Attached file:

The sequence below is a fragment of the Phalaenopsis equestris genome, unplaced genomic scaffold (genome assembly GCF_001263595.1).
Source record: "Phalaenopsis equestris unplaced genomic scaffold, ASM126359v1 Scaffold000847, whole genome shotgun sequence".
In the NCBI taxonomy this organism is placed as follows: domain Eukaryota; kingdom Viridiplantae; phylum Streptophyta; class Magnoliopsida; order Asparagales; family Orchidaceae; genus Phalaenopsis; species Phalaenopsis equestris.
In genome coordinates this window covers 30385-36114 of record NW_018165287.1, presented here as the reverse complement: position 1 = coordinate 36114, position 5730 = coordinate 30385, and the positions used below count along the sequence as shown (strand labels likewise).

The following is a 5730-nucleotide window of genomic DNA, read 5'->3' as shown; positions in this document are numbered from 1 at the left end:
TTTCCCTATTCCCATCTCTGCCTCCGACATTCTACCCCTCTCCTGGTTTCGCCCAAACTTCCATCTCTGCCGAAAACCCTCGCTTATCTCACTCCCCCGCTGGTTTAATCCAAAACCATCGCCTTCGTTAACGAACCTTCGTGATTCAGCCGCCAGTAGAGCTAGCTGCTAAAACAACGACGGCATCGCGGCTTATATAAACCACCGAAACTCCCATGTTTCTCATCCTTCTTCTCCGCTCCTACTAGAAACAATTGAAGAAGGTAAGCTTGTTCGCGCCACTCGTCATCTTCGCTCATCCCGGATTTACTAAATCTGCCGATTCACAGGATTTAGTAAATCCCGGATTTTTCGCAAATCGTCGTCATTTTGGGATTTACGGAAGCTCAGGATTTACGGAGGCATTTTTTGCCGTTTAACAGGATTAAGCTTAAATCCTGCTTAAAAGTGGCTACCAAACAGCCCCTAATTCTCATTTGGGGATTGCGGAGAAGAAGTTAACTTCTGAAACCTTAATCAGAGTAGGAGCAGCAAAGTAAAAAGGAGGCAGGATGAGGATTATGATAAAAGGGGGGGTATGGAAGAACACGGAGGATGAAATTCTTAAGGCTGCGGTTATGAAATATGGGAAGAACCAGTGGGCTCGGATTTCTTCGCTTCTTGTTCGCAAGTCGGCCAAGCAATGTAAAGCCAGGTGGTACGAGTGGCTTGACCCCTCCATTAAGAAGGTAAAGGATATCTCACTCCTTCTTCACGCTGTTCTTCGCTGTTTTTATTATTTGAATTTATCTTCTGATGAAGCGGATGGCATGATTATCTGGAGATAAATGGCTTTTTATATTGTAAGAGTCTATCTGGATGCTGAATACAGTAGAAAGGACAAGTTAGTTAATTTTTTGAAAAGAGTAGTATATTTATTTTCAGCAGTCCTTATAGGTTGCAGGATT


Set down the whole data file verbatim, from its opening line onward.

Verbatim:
The sequence below is a fragment of the Phalaenopsis equestris genome, unplaced genomic scaffold (genome assembly GCF_001263595.1).
Source record: "Phalaenopsis equestris unplaced genomic scaffold, ASM126359v1 Scaffold000847, whole genome shotgun sequence".
In the NCBI taxonomy this organism is placed as follows: domain Eukaryota; kingdom Viridiplantae; phylum Streptophyta; class Magnoliopsida; order Asparagales; family Orchidaceae; genus Phalaenopsis; species Phalaenopsis equestris.
In genome coordinates this window covers 30385-36114 of record NW_018165287.1, presented here as the reverse complement: position 1 = coordinate 36114, position 5730 = coordinate 30385, and the positions used below count along the sequence as shown (strand labels likewise).

The following is a 5730-nucleotide window of genomic DNA, read 5'->3' as shown; positions in this document are numbered from 1 at the left end:
TTTCCCTATTCCCATCTCTGCCTCCGACATTCTACCCCTCTCCTGGTTTCGCCCAAACTTCCATCTCTGCCGAAAACCCTCGCTTATCTCACTCCCCCGCTGGTTTAATCCAAAACCATCGCCTTCGTTAACGAACCTTCGTGATTCAGCCGCCAGTAGAGCTAGCTGCTAAAACAACGACGGCATCGCGGCTTATATAAACCACCGAAACTCCCATGTTTCTCATCCTTCTTCTCCGCTCCTACTAGAAACAATTGAAGAAGGTAAGCTTGTTCGCGCCACTCGTCATCTTCGCTCATCCCGGATTTACTAAATCTGCCGATTCACAGGATTTAGTAAATCCCGGATTTTTCGCAAATCGTCGTCATTTTGGGATTTACGGAAGCTCAGGATTTACGGAGGCATTTTTTGCCGTTTAACAGGATTAAGCTTAAATCCTGCTTAAAAGTGGCTACCAAACAGCCCCTAATTCTCATTTGGGGATTGCGGAGAAGAAGTTAACTTCTGAAACCTTAATCAGAGTAGGAGCAGCAAAGTAAAAAGGAGGCAGGATGAGGATTATGATAAAAGGGGGGGTATGGAAGAACACGGAGGATGAAATTCTTAAGGCTGCGGTTATGAAATATGGGAAGAACCAGTGGGCTCGGATTTCTTCGCTTCTTGTTCGCAAGTCGGCCAAGCAATGTAAAGCCAGGTGGTACGAGTGGCTTGACCCCTCCATTAAGAAGGTAAAGGATATCTCACTCCTTCTTCACGCTGTTCTTCGCTGTTTTTATTATTTGAATTTATCTTCTGATGAAGCGGATGGCATGATTATCTGGAGATAAATGGCTTTTTATATTGTAAGAGTCTATCTGGATGCTGAATACAGTAGAAAGGACAAGTTAGTTAATTTTTTGAAAAGAGTAGTATATTTATTTTCAGCAGTCCTTATAGGTTGCAGGATT